People are always interested in building raised beds. Like any gardening project, there are pros and cons to all options. Here are the upsides and downsides to putting in raised beds and some things to be aware of that will help keep them in good condition for the long run.
First, consider the materials that you will be using in the construction of a raised bed. Oftentimes people will go with the least expensive wood option (usually pine or fir). This, however, is not the best choice for durability. Since raised beds hold large quantities of frequently moist soils, fir and pine boards are prone to rot from the inside out; often degrading in a matter of two or three seasons. Since replacing rotted boards is very difficult without removing large quantities of soil from the interior of the bed, it is better to spend a little extra money at the beginning of the project to purchase rot-resistant wood (such as cedar) or a manufactured product (such as Trex). Sometimes, people will treat pine or fir with a wood sealer in the hope that it will eliminate the decay process. This only delays the inevitable for a short period of time and also exposes your soil to unnecessary chemicals. Under no circumstances should you use railroad ties or treated wood for vegetable beds. These products contain hazardous anti-fungal agents that should not come into contact with soil that is used for growing produce.
Second, consider why a raised bed is advantageous in your circumstance versus an in-ground garden. One reason that a raised bed may be a suitable choice is the need for soil remediation. Most of the greater Wenatchee valley has transitioned from old orchards into housing and lawns. As a result, residual chemical residue may remain in the soil (arsenic) from previous land-use practices. Raised beds allow you to garden above this contaminated soil and essentially gives you a ‘fresh start’. Also, with proper pre-construction planning, the bottom of a raised bed can be lined with galvanized steel hardware cloth which can keep pests such as gophers and moles from reaching your tender carrots and baby beans and peas. An unwanted side effect of a raised bed is that it can be difficult to keep weed free if proper care is not taken during installation. Stubborn grasses tend to find a way to wind their roots through the cracks and seams where the corners of the bed meet. It can be very difficult to remove all of the grass runners once they become established. It also takes extra effort to maintain the outer edges of a raised bed. For a neat appearance, careful weed whipping is needed to avoid damaging the side boards. An alternative approach is to create gravel pathways between multiple raised beds. This is easier to maintain than a lawn pathway.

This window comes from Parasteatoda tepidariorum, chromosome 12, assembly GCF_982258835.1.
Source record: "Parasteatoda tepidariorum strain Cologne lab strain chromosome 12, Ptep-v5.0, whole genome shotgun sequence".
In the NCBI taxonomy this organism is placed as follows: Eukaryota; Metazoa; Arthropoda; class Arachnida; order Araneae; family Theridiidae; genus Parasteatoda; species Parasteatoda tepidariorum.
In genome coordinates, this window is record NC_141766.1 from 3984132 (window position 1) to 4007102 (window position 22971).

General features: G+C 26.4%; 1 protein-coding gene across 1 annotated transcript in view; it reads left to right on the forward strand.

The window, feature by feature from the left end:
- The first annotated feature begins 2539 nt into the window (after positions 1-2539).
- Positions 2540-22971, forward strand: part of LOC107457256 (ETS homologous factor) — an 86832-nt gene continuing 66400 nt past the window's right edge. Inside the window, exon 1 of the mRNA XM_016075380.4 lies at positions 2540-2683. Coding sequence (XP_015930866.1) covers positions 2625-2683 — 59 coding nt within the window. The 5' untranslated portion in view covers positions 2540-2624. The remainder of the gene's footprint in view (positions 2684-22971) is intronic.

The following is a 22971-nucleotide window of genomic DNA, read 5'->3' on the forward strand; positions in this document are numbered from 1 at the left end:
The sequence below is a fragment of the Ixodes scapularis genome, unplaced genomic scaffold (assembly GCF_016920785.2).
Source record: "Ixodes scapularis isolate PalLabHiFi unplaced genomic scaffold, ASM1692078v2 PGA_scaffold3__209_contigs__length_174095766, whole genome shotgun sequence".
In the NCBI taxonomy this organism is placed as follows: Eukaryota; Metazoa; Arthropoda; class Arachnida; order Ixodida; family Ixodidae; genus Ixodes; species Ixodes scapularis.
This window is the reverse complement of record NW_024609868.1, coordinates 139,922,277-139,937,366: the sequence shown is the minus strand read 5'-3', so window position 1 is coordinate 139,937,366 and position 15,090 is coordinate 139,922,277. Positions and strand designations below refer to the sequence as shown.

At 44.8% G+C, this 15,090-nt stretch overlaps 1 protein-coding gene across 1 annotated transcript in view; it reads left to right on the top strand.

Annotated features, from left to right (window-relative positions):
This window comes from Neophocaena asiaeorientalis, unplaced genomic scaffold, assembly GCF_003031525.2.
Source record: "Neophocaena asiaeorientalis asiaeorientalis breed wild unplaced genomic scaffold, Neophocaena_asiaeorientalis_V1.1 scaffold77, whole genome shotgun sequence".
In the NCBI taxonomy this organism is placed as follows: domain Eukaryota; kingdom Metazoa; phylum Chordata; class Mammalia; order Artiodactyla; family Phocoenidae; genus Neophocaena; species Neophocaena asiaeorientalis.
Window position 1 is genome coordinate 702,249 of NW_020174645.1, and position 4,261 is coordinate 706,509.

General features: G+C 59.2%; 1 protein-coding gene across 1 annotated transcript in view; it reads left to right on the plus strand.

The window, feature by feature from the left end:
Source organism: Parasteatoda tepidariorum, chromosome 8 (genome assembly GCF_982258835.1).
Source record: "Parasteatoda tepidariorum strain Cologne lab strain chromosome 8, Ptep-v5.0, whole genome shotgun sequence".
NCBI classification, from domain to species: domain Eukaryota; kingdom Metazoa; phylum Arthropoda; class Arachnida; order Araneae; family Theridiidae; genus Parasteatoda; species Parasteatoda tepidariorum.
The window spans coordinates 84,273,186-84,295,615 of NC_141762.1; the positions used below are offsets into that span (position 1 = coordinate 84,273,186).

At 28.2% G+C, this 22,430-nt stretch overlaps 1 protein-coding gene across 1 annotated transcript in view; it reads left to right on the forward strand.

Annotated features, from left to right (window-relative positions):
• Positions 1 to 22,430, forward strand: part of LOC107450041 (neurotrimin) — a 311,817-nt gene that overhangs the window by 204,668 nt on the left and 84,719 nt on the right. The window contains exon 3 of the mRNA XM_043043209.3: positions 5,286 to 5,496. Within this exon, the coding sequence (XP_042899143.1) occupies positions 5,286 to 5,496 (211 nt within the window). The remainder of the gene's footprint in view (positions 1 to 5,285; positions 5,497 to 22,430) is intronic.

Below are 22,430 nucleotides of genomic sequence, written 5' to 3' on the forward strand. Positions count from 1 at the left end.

Finally, a last consideration is performance. For those who have mobility or flexibility issues, it is possible to build raised beds that are elevated and within easy reach of a person who cannot kneel or is confined to a wheelchair. The trade-off to this is that the garden itself is limited in area to that of the raised bed. There is no easy way to expand the garden once the beds are built. Raised beds also require that the gardener maintain a healthy soil and add nutrients often to keep the raised bed fertile. Without regular attention, the soil can become ‘tired’ and less productive.
Whatever type of garden you create for yourself, may you find hours of enjoyment from your decision. Happy Gardening.